Over the past year, I have been sharing stories of my travels and the amazing work I have witnessed being done around the world. I have shared pictures of gorgeous vistas and incredible people that I have been fortunate enough to experience. Yet there is much that I haven’t shared. I didn’t write about hiding in my room in Bogota for entire weekends; wishing that my roommates would leave the apartment so that I could let the dark and silence envelop me. I didn’t write about sitting by myself in a bar in Australia, rapidly gulping down a pitcher of beer, trying to drown the anxiety and frustration. I didn’t write about being surrounded by a group of people that I felt had finally seen through my projected image and had realized how bad of a person I really am. I didn’t write about walking through a museum in Africa, on the verge of a breakdown for no reason other than that I was convinced I am an absolute failure.
May has been Mental Health Awareness Month, and I have been struggling for weeks about whether or not to write this blog entry. I finally decided that if by some chance, it may help someone, anyone, then however painful it might be to share this, it would be worth it. I am not going to write about the specifics of my struggles. Rather I just want to make it clear that I have had, and continue to have, them. One of the main themes of the month is fighting the stigma of people dealing with mental issues. The National Alliance on Mental Illness has focused on “CureStigma”. This is why I am writing this blog post.
The dark secret of this entire journey is that it is actually rooted in one of my lowest points. After a combination of multiple personal and professional failures a few years ago, I began to think to myself that if I could get together enough money, I would just disappear. I would leave my old life behind and roam the world aimlessly, never to return, living out the rest of my life in a nomadic existence on the fringes. Over time, this idea took more and more of a hold and I began to take it seriously and started to make efforts towards it.
Luckily, at some point, I was able to find more of a purpose, and decided to make the journey about volunteering to help others, rather than focusing on my own issues. It has helped, but that has not led to a sudden “cure” or anything, as I have continued to have my bad days, as I mentioned above.
Throughout my journey, I have come across many people who have had their own struggles with mental health in one way or another, whether it be themselves or a family member. I’ve met a veteran that struggled with PTSD, many people with numerous family struggles, others with addiction issues, young people that have dealt with bullying. I once had a long conservation with a fellow traveler that had left home with the intent of committing suicide. None of these people should be shamed or pitied. Rather, others should recognize the incredible strength in each of them. The strength that allows them to regularly fight demons that others can only imagine. The last thing they need in addition to that struggle is to fight another battle against the stigma that too many people may place upon them.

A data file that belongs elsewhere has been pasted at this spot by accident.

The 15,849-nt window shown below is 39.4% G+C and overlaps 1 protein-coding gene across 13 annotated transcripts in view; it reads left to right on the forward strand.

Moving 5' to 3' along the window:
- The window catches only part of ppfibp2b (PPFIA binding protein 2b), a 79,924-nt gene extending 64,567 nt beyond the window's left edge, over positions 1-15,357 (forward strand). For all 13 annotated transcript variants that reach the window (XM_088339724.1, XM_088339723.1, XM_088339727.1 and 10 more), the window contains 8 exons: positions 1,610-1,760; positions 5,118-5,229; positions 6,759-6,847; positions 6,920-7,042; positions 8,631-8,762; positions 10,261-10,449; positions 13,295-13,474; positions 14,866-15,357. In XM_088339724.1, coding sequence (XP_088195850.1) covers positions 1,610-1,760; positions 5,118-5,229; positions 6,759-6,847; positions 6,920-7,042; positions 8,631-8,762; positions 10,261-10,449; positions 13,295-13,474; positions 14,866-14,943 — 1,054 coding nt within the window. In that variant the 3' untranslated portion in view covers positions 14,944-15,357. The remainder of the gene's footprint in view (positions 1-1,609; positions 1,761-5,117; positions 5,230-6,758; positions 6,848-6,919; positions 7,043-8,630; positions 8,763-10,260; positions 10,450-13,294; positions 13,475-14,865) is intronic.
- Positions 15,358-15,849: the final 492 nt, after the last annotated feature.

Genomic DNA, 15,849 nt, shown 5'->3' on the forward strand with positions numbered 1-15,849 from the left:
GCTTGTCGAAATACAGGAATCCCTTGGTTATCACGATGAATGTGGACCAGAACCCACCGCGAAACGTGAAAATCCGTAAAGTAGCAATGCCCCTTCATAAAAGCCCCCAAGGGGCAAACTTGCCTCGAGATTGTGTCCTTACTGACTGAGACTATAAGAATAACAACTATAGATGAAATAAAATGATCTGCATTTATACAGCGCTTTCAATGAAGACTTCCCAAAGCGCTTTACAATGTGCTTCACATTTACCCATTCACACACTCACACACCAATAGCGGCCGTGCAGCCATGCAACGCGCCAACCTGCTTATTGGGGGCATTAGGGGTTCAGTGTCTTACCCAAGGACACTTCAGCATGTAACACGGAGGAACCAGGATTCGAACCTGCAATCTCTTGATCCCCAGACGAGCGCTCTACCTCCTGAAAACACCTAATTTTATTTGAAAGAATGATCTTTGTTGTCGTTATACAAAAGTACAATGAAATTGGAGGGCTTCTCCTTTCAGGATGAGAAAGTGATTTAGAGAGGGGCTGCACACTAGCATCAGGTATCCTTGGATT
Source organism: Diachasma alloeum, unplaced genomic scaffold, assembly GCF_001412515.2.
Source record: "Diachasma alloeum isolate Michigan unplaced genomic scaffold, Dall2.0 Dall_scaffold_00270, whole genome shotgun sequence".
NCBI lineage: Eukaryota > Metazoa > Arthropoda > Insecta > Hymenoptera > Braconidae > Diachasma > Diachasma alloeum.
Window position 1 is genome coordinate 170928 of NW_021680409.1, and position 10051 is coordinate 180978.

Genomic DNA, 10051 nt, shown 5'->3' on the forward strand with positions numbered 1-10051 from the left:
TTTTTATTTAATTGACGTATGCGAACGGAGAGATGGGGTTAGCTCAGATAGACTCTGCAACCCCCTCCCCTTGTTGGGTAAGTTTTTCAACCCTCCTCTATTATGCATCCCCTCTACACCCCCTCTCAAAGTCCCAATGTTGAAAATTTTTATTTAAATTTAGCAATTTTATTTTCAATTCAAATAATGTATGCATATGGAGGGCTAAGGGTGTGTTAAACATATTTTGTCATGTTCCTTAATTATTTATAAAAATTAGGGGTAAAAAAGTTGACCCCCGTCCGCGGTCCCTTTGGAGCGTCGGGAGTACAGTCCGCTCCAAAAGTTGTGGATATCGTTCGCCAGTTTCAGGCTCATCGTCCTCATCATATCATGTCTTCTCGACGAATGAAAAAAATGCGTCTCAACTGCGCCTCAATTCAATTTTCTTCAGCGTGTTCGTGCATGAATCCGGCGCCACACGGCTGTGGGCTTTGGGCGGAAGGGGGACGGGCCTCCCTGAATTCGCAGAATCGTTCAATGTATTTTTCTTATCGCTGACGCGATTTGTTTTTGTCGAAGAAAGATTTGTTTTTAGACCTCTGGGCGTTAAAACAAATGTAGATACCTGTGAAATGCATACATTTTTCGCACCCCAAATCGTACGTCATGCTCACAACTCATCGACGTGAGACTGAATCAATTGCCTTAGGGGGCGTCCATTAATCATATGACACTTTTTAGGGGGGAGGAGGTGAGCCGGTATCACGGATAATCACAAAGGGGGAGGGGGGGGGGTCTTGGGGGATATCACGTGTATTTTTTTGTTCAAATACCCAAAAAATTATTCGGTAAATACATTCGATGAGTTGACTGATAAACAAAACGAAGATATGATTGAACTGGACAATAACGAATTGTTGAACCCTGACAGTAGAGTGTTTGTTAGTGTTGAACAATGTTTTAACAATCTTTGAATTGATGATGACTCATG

Too often, that stigma and fear of judgment keeps people from seeking the support they need. A cultural shift must occur in order to better help our friends and families facing these issues, whether they may be long-term or temporary. I have been to therapy and I have been on anti-depressants and anti-anxiety medication. I absolutely have the desire to keep that kind of information secret. But I also realize that is part of and feeds the stigma.
For those of you fortunate enough to have not ever had to face any such issues or had a friend or family member deal with it, I recommend you to still read about it and prepare. You never know when someone close to you may suddenly need help. And there are definitely wrong things you can say in such a moment.
I wish I had some words of wisdom to better help anyone reading this that is facing their own struggle. However, I’ve learned that each person’s struggle is unique. I can only say two things. One is to plead you not to try and fight alone. I understand that temptation and have often struggled alone myself, but please take advantage of any support and resources you can. The other thing I have to say is that you have an ally in me. What that may specifically entail for you, I have no idea. But I am ready and willing to support you in any way I can.
As a start here are some resources dealing with Mental Health and Mental Health Awareness Month:
I highly recommend this website for everyone. It is a resource website both for people struggling with some issue and for friends & family of people struggling. At a minimum, you can read up on how to talk to a friend or family member that is facing a mental issue in case such a scenario ever arises.
The Mental Health Awareness Month website from the National Alliance on Mental Illness. It has a large amount of different resources.
The Cure Stigma campaign from NAMI, which is focused on removing the stigma our society has about mental health issues.
This gives many tips on general well-being for both mind and body as they are intertwined.